Wine-marketing mavens have figured out that wine labels can speak to their potential purchasers in a way that says, "Pick me. I'm right for you." Enter brands such as Cupcake (feminine), Gnarly Head (masculine), and Smoking Loon (free-spirited). Are these clever wine labels working? These wine experts offer their viewpoint on the subject.
Joe Roberts, creator of 1winedude.com, says people are busier than ever before. "Not everyone has the time to learn how to navigate German or burgundy wine labels." Although some of these big brands can seem "a little kitschy," he says, the best of them can source "good grapes at low prices" and pass on savings. However, he predicts that their appeal will fail for Millennials, who are suspicious of "overly blatant" marketing.
Jonathan Lipsmeyer, wine buyer and sales consultant at Winfield Flynn Wines & Spirits in New York, believes that "cute critters or sassy names on wine labels" capitalize on wine's "air of elitism" by "raking in new, uninformed consumers" who might otherwise feel intimidated. These tactics might make wine more accessible, he says, but he'd rather steer customers toward high-quality, value-driven bottles from producers he trusts.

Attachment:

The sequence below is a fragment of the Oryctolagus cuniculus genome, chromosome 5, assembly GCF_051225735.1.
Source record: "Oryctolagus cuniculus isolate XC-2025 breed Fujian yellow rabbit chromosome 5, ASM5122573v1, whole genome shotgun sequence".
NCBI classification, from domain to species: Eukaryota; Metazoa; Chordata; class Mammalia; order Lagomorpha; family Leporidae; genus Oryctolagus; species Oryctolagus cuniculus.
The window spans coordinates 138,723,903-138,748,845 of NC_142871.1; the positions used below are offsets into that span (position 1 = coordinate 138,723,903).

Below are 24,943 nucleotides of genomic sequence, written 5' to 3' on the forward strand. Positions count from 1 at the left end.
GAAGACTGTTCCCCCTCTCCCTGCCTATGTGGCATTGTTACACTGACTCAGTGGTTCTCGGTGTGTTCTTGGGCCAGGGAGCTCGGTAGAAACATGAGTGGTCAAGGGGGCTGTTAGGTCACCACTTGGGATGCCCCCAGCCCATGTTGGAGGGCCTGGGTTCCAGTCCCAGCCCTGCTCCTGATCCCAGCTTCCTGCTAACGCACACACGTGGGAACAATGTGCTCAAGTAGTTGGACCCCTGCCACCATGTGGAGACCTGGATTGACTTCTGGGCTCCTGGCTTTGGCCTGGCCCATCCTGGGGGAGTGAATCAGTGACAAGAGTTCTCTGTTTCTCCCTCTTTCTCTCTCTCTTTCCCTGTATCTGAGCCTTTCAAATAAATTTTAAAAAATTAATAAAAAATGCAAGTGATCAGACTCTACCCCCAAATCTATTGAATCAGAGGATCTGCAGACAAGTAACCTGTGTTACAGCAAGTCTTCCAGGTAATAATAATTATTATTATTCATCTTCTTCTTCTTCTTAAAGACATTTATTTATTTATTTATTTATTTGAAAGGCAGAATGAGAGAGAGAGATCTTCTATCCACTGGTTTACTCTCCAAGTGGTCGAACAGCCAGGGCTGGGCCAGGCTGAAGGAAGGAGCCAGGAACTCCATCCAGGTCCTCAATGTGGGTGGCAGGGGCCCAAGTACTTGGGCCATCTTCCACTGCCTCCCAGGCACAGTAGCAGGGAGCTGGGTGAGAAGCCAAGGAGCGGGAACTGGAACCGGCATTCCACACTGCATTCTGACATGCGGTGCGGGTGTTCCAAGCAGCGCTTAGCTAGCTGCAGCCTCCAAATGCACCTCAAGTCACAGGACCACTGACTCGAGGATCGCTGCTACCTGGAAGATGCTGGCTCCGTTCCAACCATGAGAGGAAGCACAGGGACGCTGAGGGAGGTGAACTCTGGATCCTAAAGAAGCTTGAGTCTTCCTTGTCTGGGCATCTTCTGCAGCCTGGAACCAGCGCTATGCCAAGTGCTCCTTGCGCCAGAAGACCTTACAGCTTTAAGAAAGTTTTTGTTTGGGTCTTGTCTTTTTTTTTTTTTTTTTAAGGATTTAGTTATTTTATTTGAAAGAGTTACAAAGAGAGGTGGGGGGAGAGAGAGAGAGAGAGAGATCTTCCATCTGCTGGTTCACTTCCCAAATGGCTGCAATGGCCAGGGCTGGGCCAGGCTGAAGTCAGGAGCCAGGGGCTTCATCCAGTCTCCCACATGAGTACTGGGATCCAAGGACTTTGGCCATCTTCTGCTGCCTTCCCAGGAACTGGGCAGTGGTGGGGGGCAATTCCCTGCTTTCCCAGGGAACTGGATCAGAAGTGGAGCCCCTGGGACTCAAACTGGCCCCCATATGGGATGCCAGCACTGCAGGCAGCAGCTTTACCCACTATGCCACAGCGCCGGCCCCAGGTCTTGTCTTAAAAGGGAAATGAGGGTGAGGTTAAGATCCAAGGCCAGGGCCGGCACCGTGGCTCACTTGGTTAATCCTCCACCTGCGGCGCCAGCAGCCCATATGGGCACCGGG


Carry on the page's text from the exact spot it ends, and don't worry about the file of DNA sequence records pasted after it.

Elin McCoy, wine and spirits columnist for Bloomberg News, thinks that catchy wine labels are all about "selling you on the brand as part of your lifestyle," although she usually finds the results to be "quite boring." On the other hand, she points out that these wine labels can serve as a stepping-stone toward building a deeper interest in "authentic wine, not just wine that's made up for a demographic."
Jon Thorsen, the blogger behind reversewinesnob.com, has
built his reputation upon "thumbing my nose at bottles over $20." He acknowledges that sales of cheap, cute wine labels are thriving, but "in terms of the wine itself, it's a mixed bag." These bottles can be inconsistent from
one vintage to another, he says, since many wineries source their grapes "from all over the place," and the finished product varies.
Sean Carroll, marketing and communications manager for Sonoma County Winegrowers, notices a shift: Consumers no longer just want to taste and drink their wine. Now they're looking "to have an experience with it." He finds nothing wrong with clever brand names and wine labels that "try to engage people in a more meaningful way than they've done before," and says a gimmicky or flashy wine label doesn’t necessarily mean a winery is trying to make up for lost quality in the bottle.